“They see no need for other cats in the world but them,” Townsend laughs. “They’re happier on their own. The cats who do get along with others, however, really enjoy the havens. It’s great for their mental and physical health.”
Even with those major facility changes, Townsend and the other PALS volunteers acknowledge that the space isn’t perfect. There’s no community room for possible adoptive parents to play with and get to know the animals better. Right now, the exceedingly small all-purpose room serves as an office, play room, and a meeting area for volunteers. Ideally, an addition to the original space could house a larger community room for meet-and-greets, a space for volunteers to gather, and a separate office for business purposes.
Tom Rempp, the new volunteer marketing coordinator for PALS, goes one step further and says it would be great to have an efficiency apartment with renters above the building to help cover costs. Currently, there’s a young couple on-site who rent a trailer, and they help with the 7 am volunteer shift. Unfortunately, maintaining the trailer has become cost prohibitive for PALS, which means the renters will move in June. That not only leaves a hole in finances, it also leaves a hole in the volunteer group.
Both Townsend and Rempp cite volunteerism as their biggest challenge at PALS. There’s a core group of about 15 volunteers (which includes board members), plus a group of Grinnell College students that offer their time during the school year. They’re known as Pals for PALS, a conglomeration that varies between 15-25 students. When the college calendar comes to an end, however, so does the volunteerism.
“We have three shifts a day, which ends up being 21 shifts per week. The 7 am shift is the hardest to fill,” Townsend says. “It’s sort of like farming in a way. Animals don’t recognize weekends or holidays. They don’t know it’s Memorial Day weekend. They still want to be fed.”
Supplies are also in demand. Paper towels, laundry soap, bleach – pretty much all types of cleaning supplies – are imperative to the organization. PALS uses over 200 pounds of cat litter per week. A major coup for the shelter came from the Animal Resource Foundation, a non-profit organization committed to saving neglected and abandoned animals through public awareness and outreach programs. PALS qualified for one of those programs, which allows them to secure donated pet food from Purina.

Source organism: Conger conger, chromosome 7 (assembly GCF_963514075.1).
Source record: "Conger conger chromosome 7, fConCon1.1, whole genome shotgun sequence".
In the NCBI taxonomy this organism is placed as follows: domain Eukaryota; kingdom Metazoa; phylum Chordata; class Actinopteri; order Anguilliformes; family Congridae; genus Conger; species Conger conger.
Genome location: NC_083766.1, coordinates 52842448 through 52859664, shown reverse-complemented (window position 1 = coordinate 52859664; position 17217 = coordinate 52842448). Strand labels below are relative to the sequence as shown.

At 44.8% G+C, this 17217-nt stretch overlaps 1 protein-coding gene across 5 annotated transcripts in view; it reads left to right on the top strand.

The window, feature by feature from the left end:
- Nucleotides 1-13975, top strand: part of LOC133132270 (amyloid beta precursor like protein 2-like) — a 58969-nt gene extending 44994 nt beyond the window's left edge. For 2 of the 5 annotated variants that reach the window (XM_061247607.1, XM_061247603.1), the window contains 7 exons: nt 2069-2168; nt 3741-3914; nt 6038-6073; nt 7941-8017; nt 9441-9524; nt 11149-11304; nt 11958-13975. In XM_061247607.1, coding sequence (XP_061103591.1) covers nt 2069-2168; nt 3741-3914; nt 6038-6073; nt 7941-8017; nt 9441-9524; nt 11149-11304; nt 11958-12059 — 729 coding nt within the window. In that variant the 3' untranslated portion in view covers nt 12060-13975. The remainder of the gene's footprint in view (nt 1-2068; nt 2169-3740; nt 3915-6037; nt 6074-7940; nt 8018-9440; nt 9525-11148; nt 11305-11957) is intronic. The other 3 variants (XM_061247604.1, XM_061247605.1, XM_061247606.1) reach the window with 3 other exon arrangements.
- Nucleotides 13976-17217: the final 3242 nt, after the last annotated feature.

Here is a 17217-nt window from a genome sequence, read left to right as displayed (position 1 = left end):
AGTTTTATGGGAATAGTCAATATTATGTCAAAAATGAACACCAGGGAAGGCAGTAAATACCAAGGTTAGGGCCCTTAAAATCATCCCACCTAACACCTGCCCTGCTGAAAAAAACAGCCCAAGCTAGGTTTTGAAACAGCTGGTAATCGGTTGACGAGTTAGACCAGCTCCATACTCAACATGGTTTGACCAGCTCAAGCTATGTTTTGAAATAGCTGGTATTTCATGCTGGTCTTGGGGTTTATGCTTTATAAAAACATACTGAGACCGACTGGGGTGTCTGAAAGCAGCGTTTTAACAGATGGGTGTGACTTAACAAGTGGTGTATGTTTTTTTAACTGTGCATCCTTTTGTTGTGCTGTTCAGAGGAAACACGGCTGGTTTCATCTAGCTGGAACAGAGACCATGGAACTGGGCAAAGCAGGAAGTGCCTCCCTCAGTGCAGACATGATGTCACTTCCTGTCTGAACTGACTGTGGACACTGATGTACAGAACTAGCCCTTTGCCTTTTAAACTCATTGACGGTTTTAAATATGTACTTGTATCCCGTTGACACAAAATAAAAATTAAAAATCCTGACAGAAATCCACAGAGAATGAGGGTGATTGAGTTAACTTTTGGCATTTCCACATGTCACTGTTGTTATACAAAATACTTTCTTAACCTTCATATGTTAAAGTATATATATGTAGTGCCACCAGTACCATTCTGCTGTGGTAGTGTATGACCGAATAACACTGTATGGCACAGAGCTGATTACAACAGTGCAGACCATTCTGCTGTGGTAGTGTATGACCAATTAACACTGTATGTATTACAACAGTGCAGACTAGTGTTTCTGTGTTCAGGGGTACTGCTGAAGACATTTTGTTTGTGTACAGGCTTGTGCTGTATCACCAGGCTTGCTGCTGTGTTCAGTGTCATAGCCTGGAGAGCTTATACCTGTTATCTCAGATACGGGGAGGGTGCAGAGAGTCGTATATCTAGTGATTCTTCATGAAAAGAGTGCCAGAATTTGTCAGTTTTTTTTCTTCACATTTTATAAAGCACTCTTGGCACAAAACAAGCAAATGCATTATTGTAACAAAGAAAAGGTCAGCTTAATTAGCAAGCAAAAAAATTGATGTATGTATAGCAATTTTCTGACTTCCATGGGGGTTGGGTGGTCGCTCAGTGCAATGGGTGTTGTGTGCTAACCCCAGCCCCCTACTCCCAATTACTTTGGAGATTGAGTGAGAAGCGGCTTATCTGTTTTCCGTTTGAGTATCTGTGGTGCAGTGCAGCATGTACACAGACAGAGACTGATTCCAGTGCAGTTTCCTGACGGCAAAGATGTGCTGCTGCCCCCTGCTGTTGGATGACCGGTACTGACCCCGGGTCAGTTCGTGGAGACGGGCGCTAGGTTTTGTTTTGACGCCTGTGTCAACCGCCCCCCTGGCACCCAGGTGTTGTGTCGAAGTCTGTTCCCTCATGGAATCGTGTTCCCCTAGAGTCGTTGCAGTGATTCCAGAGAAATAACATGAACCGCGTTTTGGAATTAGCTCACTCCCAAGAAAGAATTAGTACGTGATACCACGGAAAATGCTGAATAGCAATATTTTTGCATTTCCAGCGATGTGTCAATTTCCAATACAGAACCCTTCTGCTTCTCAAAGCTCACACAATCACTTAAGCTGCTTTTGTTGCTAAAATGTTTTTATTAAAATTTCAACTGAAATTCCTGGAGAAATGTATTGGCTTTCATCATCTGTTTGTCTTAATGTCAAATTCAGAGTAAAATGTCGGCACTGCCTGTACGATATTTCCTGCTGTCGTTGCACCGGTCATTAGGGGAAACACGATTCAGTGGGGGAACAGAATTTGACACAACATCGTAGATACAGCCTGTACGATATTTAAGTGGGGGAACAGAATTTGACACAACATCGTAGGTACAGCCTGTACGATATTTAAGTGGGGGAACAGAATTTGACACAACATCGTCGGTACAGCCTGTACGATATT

“It’s as much as we can carry,” Townsend says. “We just have to pay for shipping. It was a huge deal [to get qualified].”
Funds, of course, will always be a concern. Rempp was brought on board with fundraising in mind. Although he started just five short weeks ago, he is pounding the pavement to educate the community and local business owners about PALS, as well as ensuring that Grinnell knows how they can contribute. A contribution can be financial, volunteering, or fostering. One program – although still in its infancy – is animal sponsorship. A friend of PALS can
sponsor a dog or a cat for $50 a month, an idea Rempp hopes to see launch the generous hearts of those who simply can’t take an animal into their home. For those who have direct deposit or charitable options through their employer, the sponsorship program is ideal. Individuals who sponsor get pictures and updates of the animal(s) they help.
“The hope is to get perpetual funding,” Rempp says. “Continuous, sustainable income is needed. The ultimate goal is to get these animals into a safe home, but until then, we have to provide for them.”
“The ultimate goal is to be put out of business,” Townsend adds. “We want all of these animals to be loved.”
Before any animal is adopted, they’re spayed or neutered and updated on shots. For those who foster, veterinary care is also covered. According to Townsend, dogs get adopted more quickly than cats, with the average stay of a dog lasting around 3 months and the average stay for a cat being closer to 9 months. Still, PALS has seen both dogs and cats linger much longer than that.